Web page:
Children And Money, Financial Planning
July 22, 2021
What Parents Must Do Better
I hope we can agree that sending a young adult out into the world with a solid grounding in how to make smart financial choices is a core requirement of good parenting.
Yet it seems many parents are dropping the ball on this crucial life skill. T. Rowe Price reports that 80% of parents agree it’s important to teach kids about money, yet 40% of parents said talking/teaching about money makes them uncomfortable.
What most parents want is to not have to deal with it; nearly three in four said money stuff should be taught in school.
Look, I am all for personal finance being part of the curriculum, but that in no way excuses parents from their central role in this education. And to be practical, it is the rare middle or high school that has personal finance as part of the core curriculum.
And you better believe your kids feel let down. Four in 10 teens in the T. Rowe Price survey gave their parents a below average grade for teaching them smart money habits.
Here’s how to do better.
Teach the Power of Compound Growth. Compound interest is such a crucially important concept to understand. Every teen should understand the power of compound growth of a dollar saved. This free government calculator is a fine teaching aid.
Explain the Price of Borrowing. Don’t make this abstract. Pull out your mortgage, or car loan, or credit card balance, and walk through the cost of borrowing. There are free online calculators you can explore together to see the difference between “principal” payments and interest. If your child will be taking out student loans for college, you must make sure they understand not just the cost of the loan, but the cost of asking for deferment or forbearance once they enter the repayment period. The interest they don’t pay during deferment or forbearance is typically added to the principal amount of the loan. That’s how long balances grow after graduation.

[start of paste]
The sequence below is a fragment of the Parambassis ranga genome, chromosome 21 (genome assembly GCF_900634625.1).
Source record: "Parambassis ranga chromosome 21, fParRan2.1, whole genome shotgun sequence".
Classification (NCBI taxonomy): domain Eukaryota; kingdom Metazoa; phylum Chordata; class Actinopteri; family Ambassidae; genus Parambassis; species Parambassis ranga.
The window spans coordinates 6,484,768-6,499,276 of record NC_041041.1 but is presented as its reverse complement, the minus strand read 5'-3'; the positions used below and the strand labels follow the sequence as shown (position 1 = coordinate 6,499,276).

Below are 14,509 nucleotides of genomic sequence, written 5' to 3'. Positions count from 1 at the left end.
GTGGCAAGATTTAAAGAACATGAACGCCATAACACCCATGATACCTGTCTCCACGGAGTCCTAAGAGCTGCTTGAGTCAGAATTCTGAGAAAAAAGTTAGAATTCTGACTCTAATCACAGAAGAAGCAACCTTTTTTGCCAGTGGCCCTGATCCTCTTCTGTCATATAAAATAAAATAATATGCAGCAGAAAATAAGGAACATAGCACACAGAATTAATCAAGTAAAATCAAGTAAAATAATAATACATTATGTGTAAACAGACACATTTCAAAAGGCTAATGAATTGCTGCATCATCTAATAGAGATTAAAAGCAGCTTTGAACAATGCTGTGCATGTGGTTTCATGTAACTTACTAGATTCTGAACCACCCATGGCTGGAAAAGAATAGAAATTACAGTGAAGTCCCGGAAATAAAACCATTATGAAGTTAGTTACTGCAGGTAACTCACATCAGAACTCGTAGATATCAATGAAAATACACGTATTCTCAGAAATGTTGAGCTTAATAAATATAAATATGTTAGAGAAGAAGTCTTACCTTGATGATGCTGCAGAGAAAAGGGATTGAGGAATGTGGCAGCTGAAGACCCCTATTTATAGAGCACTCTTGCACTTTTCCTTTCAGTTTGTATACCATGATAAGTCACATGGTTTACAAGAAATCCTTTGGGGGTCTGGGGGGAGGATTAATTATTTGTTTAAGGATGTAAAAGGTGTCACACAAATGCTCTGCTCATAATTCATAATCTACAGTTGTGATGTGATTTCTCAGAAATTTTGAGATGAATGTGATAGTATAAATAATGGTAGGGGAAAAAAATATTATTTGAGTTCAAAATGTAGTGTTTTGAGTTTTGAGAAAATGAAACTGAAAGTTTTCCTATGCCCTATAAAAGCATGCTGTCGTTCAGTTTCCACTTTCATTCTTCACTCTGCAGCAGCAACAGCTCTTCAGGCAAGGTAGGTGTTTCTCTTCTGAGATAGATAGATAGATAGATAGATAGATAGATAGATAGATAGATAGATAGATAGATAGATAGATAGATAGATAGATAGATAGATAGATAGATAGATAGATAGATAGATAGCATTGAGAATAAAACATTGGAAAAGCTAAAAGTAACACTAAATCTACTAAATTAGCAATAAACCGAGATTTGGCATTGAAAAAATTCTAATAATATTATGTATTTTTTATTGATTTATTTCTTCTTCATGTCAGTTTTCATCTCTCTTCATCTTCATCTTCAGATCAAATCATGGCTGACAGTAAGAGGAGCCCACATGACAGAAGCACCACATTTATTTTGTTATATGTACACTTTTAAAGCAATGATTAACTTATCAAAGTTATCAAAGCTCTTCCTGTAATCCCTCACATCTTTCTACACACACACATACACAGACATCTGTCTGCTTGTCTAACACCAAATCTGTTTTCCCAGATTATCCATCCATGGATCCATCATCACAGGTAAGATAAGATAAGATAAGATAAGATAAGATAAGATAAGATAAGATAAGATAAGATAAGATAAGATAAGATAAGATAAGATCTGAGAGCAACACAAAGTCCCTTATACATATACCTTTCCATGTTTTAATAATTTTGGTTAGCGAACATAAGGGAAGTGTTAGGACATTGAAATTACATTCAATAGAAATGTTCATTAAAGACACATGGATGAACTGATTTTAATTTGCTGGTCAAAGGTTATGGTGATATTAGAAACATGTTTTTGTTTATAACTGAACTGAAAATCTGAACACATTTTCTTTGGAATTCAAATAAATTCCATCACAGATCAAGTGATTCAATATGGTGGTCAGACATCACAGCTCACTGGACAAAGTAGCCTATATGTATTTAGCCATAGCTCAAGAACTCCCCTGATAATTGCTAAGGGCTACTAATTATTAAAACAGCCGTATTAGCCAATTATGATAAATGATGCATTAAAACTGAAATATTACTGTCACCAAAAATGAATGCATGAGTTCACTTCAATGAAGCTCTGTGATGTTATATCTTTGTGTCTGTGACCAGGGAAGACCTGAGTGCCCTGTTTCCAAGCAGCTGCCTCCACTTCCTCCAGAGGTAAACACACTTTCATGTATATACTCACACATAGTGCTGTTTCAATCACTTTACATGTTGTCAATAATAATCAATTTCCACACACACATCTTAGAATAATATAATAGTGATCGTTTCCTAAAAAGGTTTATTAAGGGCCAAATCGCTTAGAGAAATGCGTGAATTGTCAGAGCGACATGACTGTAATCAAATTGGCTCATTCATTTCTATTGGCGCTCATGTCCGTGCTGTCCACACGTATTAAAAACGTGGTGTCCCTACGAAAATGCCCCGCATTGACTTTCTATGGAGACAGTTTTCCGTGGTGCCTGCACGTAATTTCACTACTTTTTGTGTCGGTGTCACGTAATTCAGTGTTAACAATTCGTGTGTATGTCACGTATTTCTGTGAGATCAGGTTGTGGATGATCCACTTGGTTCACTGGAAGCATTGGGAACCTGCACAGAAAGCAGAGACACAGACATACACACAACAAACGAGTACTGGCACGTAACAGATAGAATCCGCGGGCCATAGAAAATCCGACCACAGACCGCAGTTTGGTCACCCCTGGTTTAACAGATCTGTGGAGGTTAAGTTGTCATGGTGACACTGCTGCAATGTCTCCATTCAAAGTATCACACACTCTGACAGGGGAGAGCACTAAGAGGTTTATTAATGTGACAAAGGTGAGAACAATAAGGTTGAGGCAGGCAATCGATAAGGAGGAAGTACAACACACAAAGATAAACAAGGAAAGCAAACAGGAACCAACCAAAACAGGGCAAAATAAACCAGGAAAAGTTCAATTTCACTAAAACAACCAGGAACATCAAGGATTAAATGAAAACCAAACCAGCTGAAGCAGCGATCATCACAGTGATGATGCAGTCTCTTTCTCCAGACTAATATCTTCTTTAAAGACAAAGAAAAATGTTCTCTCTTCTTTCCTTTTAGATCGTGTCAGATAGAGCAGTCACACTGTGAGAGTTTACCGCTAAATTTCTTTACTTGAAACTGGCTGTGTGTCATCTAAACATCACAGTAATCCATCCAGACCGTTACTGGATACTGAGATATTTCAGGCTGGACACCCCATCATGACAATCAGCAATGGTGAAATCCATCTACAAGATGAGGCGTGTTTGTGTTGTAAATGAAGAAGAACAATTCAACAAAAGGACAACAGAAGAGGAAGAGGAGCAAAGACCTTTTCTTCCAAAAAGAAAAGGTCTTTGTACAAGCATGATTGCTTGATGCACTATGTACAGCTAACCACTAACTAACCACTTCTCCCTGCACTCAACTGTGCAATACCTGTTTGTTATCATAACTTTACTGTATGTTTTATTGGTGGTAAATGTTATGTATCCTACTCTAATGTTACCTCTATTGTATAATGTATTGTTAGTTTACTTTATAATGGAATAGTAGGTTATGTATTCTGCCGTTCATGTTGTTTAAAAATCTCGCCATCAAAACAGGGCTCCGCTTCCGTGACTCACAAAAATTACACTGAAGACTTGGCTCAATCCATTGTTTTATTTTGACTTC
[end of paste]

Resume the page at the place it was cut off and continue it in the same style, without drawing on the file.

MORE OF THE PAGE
Stand in Your Truth. I have a feeling that for some parents its difficult to talk about money because they know they could be doing better themselves. Overspending is rationalized on wanting to give kids every opportunity and everything they want. But when that causes a household’s finances to be a mess, how is that truly helpful?
There comes a time when you need to make a decision about whether you are strong enough to stand in your truth and do what is truly best for your family’s future. Do you live below your means but within your needs? Are you able to say no out of love, rather than resort to always saying yes out of fear? Are you going to prioritize saving for retirement over paying for their college, and work together as a family to find the school that is the best financial fit for your family?
As a parent you have a unique role to play in your child’s financial education. There are plenty of online resources for learning the basics of savings, investing, borrowing etc. But only you can teach through example. I hope you choose to be an example of how doing what is right, but perhaps not easiest, is the secret to traveling the road to financial freedom. And that you set your kids on that road as early as possible.
Saving, Family & Estate Planning
Credit & Debt, Saving, Investing, Retirement